In recent years, biomedical research has pushed the limits of 2D cell culture to develop more advanced models for studying developmental biology and disease-modelling and also to identify more efficient tissue-replacement therapies. Of particular interest in these areas is tailored 3D cell culture approaches that give rise to organ-like structures known as “organoids”. In vitro organoid formation was first observed in epithelial cells that were embedded in extracellular matrix hydrogels. Anchored in the hydrogels, the cells self-organized into tissue structures composed of a heterogeneous cell population ¹-². Further analysis revealed that the tissue structures and cell types present resembled what was typically seen with in vivo organ structures (e.g., kidney epithelial cells formed tubules). Pluripotent stem cells (PSCs), with their unique ability to differentiate and specialize into all the cell types of the body (referred to as pluripotency), have been singled out as the most promising starting cell type source for building organoids.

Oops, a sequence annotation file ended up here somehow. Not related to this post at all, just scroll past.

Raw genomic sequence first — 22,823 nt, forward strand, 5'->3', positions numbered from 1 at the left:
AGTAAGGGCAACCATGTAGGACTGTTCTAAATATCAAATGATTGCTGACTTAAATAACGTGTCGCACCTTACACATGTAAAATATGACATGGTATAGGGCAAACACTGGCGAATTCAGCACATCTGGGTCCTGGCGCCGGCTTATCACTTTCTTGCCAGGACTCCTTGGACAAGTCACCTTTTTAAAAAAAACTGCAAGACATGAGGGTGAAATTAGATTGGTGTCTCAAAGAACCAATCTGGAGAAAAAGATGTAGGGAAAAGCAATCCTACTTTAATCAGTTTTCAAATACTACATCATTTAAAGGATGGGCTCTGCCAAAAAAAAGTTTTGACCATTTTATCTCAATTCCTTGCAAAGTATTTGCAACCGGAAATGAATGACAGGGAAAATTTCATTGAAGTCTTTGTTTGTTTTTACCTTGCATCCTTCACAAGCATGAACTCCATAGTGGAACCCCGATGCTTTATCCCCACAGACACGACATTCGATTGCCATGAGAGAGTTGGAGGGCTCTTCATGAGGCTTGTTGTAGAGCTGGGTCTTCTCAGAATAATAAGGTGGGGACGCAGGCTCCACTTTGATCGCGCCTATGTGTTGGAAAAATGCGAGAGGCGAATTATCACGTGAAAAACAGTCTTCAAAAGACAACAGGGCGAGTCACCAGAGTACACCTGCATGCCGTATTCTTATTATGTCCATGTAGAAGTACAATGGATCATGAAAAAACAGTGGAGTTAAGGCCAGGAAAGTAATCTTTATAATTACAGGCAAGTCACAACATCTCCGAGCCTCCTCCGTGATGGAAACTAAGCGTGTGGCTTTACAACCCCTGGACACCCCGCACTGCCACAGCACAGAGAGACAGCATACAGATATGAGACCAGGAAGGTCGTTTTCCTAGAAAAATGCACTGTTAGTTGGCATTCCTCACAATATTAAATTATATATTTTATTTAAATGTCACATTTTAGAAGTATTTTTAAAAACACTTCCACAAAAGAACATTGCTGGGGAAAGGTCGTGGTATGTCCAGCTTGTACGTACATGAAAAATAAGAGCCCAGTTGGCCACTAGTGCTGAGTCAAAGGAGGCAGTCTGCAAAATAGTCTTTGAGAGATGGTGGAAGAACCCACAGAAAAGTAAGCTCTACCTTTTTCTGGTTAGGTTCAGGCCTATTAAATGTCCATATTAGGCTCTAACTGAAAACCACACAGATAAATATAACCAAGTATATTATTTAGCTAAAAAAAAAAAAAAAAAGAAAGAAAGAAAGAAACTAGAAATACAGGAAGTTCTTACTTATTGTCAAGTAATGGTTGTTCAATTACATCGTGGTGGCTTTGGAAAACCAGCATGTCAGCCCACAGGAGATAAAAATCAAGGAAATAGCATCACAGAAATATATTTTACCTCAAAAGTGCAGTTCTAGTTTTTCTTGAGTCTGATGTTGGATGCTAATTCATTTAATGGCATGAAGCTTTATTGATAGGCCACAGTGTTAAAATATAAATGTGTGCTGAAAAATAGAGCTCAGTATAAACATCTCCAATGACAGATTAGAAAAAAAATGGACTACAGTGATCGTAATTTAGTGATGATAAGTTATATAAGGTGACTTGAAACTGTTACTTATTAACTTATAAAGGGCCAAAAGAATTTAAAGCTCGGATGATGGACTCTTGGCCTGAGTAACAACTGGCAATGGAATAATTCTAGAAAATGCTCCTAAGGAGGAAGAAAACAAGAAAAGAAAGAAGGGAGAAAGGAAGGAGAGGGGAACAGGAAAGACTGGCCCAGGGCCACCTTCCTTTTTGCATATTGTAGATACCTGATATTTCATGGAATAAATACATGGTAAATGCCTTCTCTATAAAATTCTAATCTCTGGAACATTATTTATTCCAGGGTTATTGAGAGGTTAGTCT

PSCs are characterized by the ability to asymmetrically divide into an identical daughter cell (known as self-renewal) or a more specialized progenitor cell that can further differentiate into a specialized tissue cell. Pluripotent stem cells include embryonic stem cells (ESCs) that are derived from the inner cell mass of a day-5 blastocyst and induced pluripotent stem cells (iPSCs) that arise from somatic cells genetically reprogramed to a pluripotent stem cell state. With appropriate signal stimuli in 3D in vitro culture systems, pluripotent stem cells can readily develop into organoids.